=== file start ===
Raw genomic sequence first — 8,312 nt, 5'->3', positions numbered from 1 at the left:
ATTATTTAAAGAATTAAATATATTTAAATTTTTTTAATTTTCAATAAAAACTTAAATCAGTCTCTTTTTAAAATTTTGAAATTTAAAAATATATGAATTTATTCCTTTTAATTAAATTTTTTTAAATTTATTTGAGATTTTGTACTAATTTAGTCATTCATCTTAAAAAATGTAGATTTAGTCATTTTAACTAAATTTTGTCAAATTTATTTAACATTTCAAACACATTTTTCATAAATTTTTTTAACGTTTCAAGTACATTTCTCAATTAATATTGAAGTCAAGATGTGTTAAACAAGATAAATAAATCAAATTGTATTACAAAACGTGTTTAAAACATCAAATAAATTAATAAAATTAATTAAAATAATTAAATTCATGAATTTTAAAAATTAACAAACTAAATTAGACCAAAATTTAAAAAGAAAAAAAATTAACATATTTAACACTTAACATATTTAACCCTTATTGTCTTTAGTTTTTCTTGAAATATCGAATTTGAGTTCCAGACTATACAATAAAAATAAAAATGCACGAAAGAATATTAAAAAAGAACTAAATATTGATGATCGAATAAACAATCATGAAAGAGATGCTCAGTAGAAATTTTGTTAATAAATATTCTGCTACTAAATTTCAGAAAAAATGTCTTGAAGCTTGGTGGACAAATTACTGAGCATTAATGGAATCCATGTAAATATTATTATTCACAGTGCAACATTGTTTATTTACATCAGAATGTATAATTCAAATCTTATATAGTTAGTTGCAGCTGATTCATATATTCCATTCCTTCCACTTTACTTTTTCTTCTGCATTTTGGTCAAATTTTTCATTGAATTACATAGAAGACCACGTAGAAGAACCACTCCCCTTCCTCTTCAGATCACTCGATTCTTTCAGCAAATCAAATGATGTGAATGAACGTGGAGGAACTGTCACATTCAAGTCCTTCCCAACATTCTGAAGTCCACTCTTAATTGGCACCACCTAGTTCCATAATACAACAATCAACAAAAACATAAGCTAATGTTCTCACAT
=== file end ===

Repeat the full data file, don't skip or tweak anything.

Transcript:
Raw genomic sequence first — 8,312 nt, 5'->3', positions numbered from 1 at the left:
ATTATTTAAAGAATTAAATATATTTAAATTTTTTTAATTTTCAATAAAAACTTAAATCAGTCTCTTTTTAAAATTTTGAAATTTAAAAATATATGAATTTATTCCTTTTAATTAAATTTTTTTAAATTTATTTGAGATTTTGTACTAATTTAGTCATTCATCTTAAAAAATGTAGATTTAGTCATTTTAACTAAATTTTGTCAAATTTATTTAACATTTCAAACACATTTTTCATAAATTTTTTTAACGTTTCAAGTACATTTCTCAATTAATATTGAAGTCAAGATGTGTTAAACAAGATAAATAAATCAAATTGTATTACAAAACGTGTTTAAAACATCAAATAAATTAATAAAATTAATTAAAATAATTAAATTCATGAATTTTAAAAATTAACAAACTAAATTAGACCAAAATTTAAAAAGAAAAAAAATTAACATATTTAACACTTAACATATTTAACCCTTATTGTCTTTAGTTTTTCTTGAAATATCGAATTTGAGTTCCAGACTATACAATAAAAATAAAAATGCACGAAAGAATATTAAAAAAGAACTAAATATTGATGATCGAATAAACAATCATGAAAGAGATGCTCAGTAGAAATTTTGTTAATAAATATTCTGCTACTAAATTTCAGAAAAAATGTCTTGAAGCTTGGTGGACAAATTACTGAGCATTAATGGAATCCATGTAAATATTATTATTCACAGTGCAACATTGTTTATTTACATCAGAATGTATAATTCAAATCTTATATAGTTAGTTGCAGCTGATTCATATATTCCATTCCTTCCACTTTACTTTTTCTTCTGCATTTTGGTCAAATTTTTCATTGAATTACATAGAAGACCACGTAGAAGAACCACTCCCCTTCCTCTTCAGATCACTCGATTCTTTCAGCAAATCAAATGATGTGAATGAACGTGGAGGAACTGTCACATTCAAGTCCTTCCCAACATTCTGAAGTCCACTCTTAATTGGCACCACCTAGTTCCATAATACAACAATCAACAAAAACATAAGCTAATGTTCTCACAT